# A matrix equation involving eigendecomposition

Let $$p and

-$$H\in\mathbb{R}^{n\times n}$$ be symmetric with eigendecompoistion being $$H=U\Lambda U^{\text{T}}$$,

-$$A\in\mathbb{R}^{n\times p}$$,

-$$D\in\mathbb{R}^{p\times p}$$ be a diagonal matrix.

We have $$H=U\Lambda U^{\text{T}}=A D A^{\text{T}}$$. I want to find $$A$$ and $$D$$ as functions of $$U$$ and $$\Lambda$$.

For the above equation to be true only $$p$$ eigenvalues of $$H$$ in $$\Lambda$$ are nonzero (RHS is of rank $$p$$). Forming $$A$$ by the corresponding $$p$$ eigenvectors (columns of $$U$$) and $$D$$ with those nonezero eigenvalues is a solution.

My guess is that is the only solution but don't know how to prove it.

Suppose $$U\Lambda U^T = ADA'$$. Without loss of generality, we may assume that the eigenvalues in $$\Lambda$$ are arranged such that the first $$p$$ nonzero eigenvalues are first. Then partition $$U = [U_1, U_2]$$ and where $$U_1$$ corresponds to the nonzero eigenvalues of $$\Lambda$$. It is clear then that $$U \Lambda U^T = U_1 \Lambda' U_1^T$$ where $$\Lambda'$$ is the diagonal matrix consisting of just nonzero eigenvalues. Hence $$U_1\Lambda' U_1^T = ADA'$$.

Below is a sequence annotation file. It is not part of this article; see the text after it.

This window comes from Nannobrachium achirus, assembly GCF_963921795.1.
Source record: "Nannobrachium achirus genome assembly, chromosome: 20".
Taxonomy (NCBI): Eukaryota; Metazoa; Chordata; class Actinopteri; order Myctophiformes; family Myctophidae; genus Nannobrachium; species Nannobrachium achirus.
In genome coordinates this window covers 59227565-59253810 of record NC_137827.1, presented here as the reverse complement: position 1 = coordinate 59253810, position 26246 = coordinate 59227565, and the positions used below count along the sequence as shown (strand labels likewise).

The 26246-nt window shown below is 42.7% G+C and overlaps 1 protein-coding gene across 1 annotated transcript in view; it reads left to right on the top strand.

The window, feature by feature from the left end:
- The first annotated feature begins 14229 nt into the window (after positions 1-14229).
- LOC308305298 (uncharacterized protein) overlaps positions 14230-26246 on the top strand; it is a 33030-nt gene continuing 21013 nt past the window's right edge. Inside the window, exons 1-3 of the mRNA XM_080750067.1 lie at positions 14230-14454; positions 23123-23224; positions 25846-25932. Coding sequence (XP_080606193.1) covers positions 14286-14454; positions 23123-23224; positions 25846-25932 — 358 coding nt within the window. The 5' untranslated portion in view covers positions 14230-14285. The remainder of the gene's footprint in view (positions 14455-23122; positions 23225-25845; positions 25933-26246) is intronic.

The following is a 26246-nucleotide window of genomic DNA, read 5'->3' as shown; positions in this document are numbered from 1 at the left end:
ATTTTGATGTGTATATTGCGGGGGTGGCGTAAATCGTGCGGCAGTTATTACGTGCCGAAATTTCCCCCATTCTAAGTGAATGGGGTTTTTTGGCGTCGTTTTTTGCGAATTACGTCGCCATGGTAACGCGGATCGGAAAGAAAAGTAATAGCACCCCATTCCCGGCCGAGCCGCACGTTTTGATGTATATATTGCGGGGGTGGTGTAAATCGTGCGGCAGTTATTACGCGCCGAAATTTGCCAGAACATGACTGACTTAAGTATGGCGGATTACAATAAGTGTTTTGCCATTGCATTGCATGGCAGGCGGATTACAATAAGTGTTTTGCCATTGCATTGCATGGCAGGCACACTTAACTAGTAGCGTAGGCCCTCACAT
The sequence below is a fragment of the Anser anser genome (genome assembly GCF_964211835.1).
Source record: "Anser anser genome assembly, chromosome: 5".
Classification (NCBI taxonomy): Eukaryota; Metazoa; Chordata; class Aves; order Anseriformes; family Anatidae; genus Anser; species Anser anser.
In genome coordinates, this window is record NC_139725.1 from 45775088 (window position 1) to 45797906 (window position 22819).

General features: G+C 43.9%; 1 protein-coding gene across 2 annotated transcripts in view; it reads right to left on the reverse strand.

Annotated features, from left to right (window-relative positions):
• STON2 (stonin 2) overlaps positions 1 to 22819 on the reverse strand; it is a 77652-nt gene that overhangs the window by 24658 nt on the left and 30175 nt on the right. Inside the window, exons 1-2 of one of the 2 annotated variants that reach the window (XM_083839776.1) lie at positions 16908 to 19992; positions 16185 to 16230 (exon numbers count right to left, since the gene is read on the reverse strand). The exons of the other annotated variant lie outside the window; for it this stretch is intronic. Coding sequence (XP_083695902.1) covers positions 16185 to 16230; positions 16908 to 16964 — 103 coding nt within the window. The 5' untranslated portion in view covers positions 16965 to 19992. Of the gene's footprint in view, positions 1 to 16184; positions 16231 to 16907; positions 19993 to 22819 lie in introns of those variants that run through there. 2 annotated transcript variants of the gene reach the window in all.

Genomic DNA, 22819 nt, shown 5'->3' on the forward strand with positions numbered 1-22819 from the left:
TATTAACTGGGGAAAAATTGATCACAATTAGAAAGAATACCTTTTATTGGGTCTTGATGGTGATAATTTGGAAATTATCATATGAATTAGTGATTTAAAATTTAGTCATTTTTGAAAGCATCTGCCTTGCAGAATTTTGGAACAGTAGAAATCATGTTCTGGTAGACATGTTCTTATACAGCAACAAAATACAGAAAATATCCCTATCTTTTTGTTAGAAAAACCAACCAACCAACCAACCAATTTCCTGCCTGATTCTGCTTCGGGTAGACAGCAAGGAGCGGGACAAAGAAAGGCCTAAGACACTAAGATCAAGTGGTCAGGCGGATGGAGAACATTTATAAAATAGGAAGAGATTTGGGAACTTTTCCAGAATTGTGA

Multiplying both equations by $$U_1^T$$ on the left and $$U_1$$ on the right, we see that $$\Lambda' = U_1^T A D A' U_1$$. This implies that $$U_1^T A$$ is at most a permutation matrix since both $$D$$ and $$\Lambda'$$ are diagonal.
• Thanks for the answer. One question though. If both $D$ and $\Lambda$ have some duplicated entries, how can we show $U_1^{\text{T}}A$ is at most a permutation matrix? Jan 25, 2019 at 1:36
• Note that $\Lambda' (A^T U_1)^T = U_1^T A D$; that is, $\Lambda'$ multiplied by an orthogonal matrix on the right is the same as multiplying an orthogonal matrix on the right. Since both $\Lambda'$ and $D$ are diagonal, they scale the columns and rows respectively. Hence, there is a contradiction if $U_1^TA$ is not a permutation matrix. Jan 25, 2019 at 16:18